Developing a competitive benefits plan for your business growth can help your company stand out in the labor market. When developing a Hong Kong employee benefits plan, you must consider compliance requirements and market standards to build a competitive business.
Hong Kong benefits
A developed benefits plan is key to employee recruitment and retention. These provisions are also vital for your business’s compliance. Hong Kong’s labor regulations describe minimum benefit provisions for employees under the law.
When designing a benefits plan, an employer must consider these regulations and the standards set in the local labor market. Most employers choose to provide supplemental benefits beyond the legally required ones. Additional benefits will make your plan competitive with other companies in your industry, leading more candidates to apply for your open positions.
Possible supplemental benefits include:
- Holiday bonuses
- Tuition reimbursements
- Rewards programs
- Transportation stipends
- Dental care insurance
- Telecommuting opportunities
Guaranteed benefits in Hong Kong
As an employer, it’s your responsibility to understand the labor regulations in Hong Kong and develop a benefits plan that recognizes them. Many guaranteed benefits apply to employees that work at least 18 hours a week for a period of at least 4 weeks (“continuous contract”) The guaranteed benefits described in the employment laws
- Paid annual leave, sick days, and holidays
- Provident fund contributions
- Paid parental leave
An employee is entitled to paid annual leave after serving a period of 12 months in a continuous contract. An employee’s entitlement to paid annual leave increases progressively from 7 days to a maximum of 14 days according to their length of service:
- 1 year of service – 7 days of paid annual leave
- 2 years of service – 7 days of paid annual leave
- 3 years of service – 8 days of paid annual leave
- 4 years of service – 9 days of paid annual leave
- 5 years of service – 10 days of paid annual leave
- 6 years of service – 11 days of paid annual leave
- 7 years of service – 12 days of paid annual leave
- 8 years of service – 13 days of paid annual leave
- 9 or more years of service – 14 days of paid annual leave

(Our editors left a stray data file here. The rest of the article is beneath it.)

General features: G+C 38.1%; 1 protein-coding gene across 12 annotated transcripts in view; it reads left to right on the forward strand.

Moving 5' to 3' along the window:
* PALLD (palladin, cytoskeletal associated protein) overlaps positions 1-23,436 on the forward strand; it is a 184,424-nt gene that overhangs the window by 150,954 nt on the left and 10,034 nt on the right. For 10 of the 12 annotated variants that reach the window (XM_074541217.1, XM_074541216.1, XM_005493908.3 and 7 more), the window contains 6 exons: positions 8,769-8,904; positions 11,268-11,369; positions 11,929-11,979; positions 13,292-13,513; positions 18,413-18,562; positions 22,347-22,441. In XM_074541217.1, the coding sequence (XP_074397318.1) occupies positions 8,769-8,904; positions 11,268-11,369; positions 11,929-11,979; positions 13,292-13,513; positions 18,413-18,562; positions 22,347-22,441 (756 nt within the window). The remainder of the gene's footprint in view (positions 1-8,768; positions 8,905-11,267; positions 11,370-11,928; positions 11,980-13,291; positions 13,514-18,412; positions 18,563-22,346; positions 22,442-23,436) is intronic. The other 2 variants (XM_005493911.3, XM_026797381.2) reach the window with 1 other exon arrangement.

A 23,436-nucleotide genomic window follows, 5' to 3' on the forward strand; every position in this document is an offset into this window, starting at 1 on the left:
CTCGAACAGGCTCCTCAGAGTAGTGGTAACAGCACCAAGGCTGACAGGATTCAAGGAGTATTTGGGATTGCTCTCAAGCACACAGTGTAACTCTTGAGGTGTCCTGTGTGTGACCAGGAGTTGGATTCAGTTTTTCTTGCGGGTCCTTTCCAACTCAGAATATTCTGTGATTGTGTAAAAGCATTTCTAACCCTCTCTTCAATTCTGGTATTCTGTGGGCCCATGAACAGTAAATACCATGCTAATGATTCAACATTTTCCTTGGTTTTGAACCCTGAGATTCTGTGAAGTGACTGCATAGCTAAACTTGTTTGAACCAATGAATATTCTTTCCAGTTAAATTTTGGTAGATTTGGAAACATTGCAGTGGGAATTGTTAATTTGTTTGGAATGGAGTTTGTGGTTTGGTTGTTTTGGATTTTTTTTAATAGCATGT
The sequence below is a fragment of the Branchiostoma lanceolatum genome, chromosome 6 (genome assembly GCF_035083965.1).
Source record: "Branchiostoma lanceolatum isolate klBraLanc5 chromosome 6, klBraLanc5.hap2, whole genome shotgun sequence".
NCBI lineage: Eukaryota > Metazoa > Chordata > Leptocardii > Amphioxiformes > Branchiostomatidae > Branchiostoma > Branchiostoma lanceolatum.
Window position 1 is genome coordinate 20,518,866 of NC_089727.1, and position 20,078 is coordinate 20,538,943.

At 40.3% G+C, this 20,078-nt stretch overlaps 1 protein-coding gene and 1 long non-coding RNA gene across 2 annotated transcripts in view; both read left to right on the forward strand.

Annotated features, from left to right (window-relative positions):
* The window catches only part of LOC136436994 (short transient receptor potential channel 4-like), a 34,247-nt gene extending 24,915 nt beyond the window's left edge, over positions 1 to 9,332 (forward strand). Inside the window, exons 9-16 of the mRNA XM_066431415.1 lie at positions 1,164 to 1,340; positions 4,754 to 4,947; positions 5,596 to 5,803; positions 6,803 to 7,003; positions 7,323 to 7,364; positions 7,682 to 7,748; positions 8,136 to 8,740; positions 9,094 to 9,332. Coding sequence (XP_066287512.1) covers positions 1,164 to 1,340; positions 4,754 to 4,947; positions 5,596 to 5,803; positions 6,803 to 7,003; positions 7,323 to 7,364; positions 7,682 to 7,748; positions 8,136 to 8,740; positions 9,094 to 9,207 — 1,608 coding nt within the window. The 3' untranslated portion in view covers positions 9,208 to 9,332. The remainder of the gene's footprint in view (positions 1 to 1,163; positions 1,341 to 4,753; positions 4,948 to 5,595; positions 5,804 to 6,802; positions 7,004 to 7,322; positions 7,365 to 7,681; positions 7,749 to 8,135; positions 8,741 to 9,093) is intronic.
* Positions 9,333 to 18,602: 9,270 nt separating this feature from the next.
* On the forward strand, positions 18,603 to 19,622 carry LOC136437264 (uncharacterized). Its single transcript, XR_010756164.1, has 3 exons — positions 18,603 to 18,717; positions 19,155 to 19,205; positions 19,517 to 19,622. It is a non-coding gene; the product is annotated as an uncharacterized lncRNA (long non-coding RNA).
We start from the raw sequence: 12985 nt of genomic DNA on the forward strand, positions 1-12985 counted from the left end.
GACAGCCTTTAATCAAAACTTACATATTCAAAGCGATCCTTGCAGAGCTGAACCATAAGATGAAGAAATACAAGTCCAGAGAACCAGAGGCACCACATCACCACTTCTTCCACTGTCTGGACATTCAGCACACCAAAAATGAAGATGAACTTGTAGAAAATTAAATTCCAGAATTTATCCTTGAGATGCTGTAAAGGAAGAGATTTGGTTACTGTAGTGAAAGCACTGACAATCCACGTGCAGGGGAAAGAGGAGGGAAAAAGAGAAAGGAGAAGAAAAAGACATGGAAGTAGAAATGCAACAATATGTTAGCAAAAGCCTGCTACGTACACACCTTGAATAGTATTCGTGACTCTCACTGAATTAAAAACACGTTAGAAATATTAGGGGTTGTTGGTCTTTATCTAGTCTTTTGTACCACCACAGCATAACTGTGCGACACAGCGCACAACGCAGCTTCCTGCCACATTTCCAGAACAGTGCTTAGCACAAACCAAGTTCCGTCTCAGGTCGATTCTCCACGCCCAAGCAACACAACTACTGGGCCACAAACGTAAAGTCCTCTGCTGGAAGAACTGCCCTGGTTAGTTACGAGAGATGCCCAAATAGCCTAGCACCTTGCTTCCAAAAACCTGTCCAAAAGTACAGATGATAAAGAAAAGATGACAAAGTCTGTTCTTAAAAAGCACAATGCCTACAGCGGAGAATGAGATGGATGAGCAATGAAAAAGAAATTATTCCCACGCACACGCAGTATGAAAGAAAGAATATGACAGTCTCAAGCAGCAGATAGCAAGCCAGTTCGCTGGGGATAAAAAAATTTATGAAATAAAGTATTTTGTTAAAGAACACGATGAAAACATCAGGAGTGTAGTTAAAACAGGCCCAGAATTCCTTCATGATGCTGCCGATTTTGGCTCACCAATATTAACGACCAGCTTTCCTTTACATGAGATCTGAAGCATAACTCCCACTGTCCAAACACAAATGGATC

Developing a Hong Kong benefits package
When you’re ready to develop your benefits plan, you’ll need to find a balance between your company’s financial abilities and the benefits your workers want from their employer. This 3-step process can be helpful in creating a benefits package.
1. Consider company resources.
Keeping benefits expenses within a certain percentage of the company’s earnings will ensure you don’t overextend your company resources. Evaluate the company income and determine what you’re willing to spend on benefits. During this stage, an employer should also consider its goals and how the benefits it offers can contribute to them.
2. Research employee needs.
Workers will consider benefits offerings when applying to a company, so it’s in your best interest to research their needs. You might survey employees in your area or look into benefits offerings from companies similar to yours. It’s important to note that employee expectations will vary depending on location and industry.
3. Develop the employee benefits plan.
With all the information collected, you can move into the creation stage. Reference employee research and financial evaluation to strike a balance between your workers’ needs and your resources. Factor in the required benefits first and distribute your remaining funds to supplemental benefits.
Average cost of benefits
Benefits costs vary widely between different companies depending on size, revenue, and the extent of their benefits. Companies should evaluate their earnings and set a percentage aside for benefits. They can build a plan around that percentage, and the budget will grow as revenue does.
How to calculate employee benefits
For provisions like annual leave and holidays, employees should earn the standard wages they would make during working hours. This calculation may factor into a salary or involve an hourly rate. As for pension funds, employers match the employee contribution at 5%.
Hong Kong also allows for payment in place of annual leave. In this scenario, an employee will earn their wages for a working day and receive the same amount as a vacation payment.
How are employee benefits taxed in Hong Kong?
The taxation laws in Hong Kong designate most benefits as forms of taxable income, including:
- Holiday and leave pay
- Education benefits
- Allowances and bonuses
- Stock awards
- Pensions and retirement benefits
The only benefits considered nontaxable are injury compensation payments and severance pay covered under the Employment Ordinance.
Employee health benefits
In Hong Kong, healthcare is virtually affordable for all Hong Kong citizens. However, this accessibility means there are often long wait times for care at all public institutions in the country.
While it’s not required, most employers will offer private medical insurance coverage or a monthly medical allowance to offset the wait times. They may also choose to provide dental and health-check coverage, which does not exist within the free healthcare system.
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